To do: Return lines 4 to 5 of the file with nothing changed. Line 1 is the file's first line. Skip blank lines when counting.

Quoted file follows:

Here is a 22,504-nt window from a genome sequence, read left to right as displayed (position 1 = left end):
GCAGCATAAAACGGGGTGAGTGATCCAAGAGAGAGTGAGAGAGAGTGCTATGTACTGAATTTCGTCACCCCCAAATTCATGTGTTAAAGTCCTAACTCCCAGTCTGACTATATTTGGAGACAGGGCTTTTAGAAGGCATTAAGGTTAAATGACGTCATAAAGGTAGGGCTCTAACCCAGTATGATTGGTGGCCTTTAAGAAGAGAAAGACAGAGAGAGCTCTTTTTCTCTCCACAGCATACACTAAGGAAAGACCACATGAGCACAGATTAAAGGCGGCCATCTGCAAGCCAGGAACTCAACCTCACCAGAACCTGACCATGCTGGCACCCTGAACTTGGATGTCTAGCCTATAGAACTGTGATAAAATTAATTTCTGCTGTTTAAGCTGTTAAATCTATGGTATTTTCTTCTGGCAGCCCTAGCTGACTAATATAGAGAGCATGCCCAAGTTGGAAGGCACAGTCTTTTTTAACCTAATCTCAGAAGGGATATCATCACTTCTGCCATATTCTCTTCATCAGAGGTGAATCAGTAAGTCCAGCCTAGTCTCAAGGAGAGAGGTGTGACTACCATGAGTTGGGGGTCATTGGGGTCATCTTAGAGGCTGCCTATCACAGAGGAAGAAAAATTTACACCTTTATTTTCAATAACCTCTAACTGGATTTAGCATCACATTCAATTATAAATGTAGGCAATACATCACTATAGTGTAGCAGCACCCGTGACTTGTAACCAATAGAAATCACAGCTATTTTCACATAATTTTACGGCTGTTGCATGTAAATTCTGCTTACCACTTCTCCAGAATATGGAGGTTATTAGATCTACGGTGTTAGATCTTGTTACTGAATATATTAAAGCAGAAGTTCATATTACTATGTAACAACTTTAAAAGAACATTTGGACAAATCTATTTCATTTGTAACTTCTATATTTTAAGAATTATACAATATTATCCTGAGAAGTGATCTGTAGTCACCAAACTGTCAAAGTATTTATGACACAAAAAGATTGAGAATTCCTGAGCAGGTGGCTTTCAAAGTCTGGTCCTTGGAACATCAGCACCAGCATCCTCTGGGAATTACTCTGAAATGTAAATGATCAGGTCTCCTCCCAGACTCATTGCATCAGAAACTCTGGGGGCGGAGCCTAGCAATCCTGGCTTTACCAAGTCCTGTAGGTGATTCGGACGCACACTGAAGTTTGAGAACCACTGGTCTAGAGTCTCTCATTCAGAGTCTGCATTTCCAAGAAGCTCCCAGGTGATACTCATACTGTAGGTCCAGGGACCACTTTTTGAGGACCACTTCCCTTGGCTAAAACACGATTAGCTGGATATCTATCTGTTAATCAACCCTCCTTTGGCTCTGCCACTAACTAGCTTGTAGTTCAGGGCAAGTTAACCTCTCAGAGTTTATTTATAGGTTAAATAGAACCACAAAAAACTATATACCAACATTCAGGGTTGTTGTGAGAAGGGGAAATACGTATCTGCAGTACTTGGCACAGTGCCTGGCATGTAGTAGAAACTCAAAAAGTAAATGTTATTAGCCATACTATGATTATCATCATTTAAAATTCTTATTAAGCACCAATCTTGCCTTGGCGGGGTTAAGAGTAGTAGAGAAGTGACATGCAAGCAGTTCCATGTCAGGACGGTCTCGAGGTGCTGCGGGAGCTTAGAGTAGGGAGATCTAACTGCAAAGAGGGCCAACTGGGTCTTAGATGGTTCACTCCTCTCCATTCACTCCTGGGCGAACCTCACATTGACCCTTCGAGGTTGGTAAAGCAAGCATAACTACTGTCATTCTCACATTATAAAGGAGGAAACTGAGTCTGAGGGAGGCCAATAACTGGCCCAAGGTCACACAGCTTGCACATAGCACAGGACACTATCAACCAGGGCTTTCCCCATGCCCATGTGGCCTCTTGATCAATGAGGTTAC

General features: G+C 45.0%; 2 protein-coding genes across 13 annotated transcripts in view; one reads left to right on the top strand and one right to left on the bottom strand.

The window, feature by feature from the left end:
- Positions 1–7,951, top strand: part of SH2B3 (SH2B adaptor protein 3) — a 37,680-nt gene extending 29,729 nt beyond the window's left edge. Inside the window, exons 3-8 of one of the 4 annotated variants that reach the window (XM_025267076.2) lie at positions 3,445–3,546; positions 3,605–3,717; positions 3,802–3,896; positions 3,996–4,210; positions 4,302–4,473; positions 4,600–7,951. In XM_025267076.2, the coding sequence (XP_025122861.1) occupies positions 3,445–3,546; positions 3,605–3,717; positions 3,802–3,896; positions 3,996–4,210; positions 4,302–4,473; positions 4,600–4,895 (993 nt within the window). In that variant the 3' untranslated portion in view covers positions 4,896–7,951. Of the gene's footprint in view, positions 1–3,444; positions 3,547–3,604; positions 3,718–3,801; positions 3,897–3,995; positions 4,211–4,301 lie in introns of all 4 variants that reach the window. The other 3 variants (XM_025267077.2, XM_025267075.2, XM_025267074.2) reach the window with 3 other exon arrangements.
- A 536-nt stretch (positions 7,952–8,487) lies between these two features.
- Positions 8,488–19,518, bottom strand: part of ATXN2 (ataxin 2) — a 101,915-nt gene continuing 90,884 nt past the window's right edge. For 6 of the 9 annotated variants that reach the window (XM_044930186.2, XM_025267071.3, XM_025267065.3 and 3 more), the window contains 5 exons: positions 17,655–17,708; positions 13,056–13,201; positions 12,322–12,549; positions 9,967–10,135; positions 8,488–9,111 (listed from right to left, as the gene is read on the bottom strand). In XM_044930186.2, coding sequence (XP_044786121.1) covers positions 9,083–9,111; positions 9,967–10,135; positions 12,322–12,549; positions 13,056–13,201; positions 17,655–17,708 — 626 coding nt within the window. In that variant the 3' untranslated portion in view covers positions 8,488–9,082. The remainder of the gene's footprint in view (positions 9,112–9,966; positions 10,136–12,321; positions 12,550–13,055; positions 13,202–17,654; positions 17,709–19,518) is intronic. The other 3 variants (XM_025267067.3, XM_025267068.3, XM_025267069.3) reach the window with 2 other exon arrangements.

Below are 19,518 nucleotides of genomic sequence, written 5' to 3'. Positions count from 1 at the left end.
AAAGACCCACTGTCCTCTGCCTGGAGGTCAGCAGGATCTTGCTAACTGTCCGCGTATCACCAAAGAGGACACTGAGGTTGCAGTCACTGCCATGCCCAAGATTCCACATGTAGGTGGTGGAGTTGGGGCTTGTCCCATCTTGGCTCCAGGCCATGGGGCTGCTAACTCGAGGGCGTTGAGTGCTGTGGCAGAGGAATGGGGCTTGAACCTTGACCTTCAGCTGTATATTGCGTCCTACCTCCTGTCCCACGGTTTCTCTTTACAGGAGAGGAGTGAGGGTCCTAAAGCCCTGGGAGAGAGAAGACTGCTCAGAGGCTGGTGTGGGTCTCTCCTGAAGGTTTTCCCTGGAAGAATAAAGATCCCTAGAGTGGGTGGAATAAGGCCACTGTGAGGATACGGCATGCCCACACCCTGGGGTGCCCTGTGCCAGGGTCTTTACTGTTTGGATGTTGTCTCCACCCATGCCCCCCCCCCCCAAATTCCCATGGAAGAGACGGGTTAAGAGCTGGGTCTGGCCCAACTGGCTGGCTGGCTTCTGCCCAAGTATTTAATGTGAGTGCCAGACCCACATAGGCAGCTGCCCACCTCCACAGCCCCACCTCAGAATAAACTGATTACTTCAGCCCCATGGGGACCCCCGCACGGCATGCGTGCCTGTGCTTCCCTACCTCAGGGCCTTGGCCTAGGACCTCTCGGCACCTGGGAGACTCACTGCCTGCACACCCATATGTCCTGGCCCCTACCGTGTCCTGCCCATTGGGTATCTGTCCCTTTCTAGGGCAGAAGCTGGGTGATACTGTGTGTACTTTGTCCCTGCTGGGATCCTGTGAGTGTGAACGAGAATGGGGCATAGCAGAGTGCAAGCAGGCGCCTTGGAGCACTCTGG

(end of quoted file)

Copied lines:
The window, feature by feature from the left end:
- Positions 1–7,951, top strand: part of SH2B3 (SH2B adaptor protein 3) — a 37,680-nt gene extending 29,729 nt beyond the window's left edge. Inside the window, exons 3-8 of one of the 4 annotated variants that reach the window (XM_025267076.2) lie at positions 3,445–3,546; positions 3,605–3,717; positions 3,802–3,896; positions 3,996–4,210; positions 4,302–4,473; positions 4,600–7,951. In XM_025267076.2, the coding sequence (XP_025122861.1) occupies positions 3,445–3,546; positions 3,605–3,717; positions 3,802–3,896; positions 3,996–4,210; positions 4,302–4,473; positions 4,600–4,895 (993 nt within the window). In that variant the 3' untranslated portion in view covers positions 4,896–7,951. Of the gene's footprint in view, positions 1–3,444; positions 3,547–3,604; positions 3,718–3,801; positions 3,897–3,995; positions 4,211–4,301 lie in introns of all 4 variants that reach the window. The other 3 variants (XM_025267077.2, XM_025267075.2, XM_025267074.2) reach the window with 3 other exon arrangements.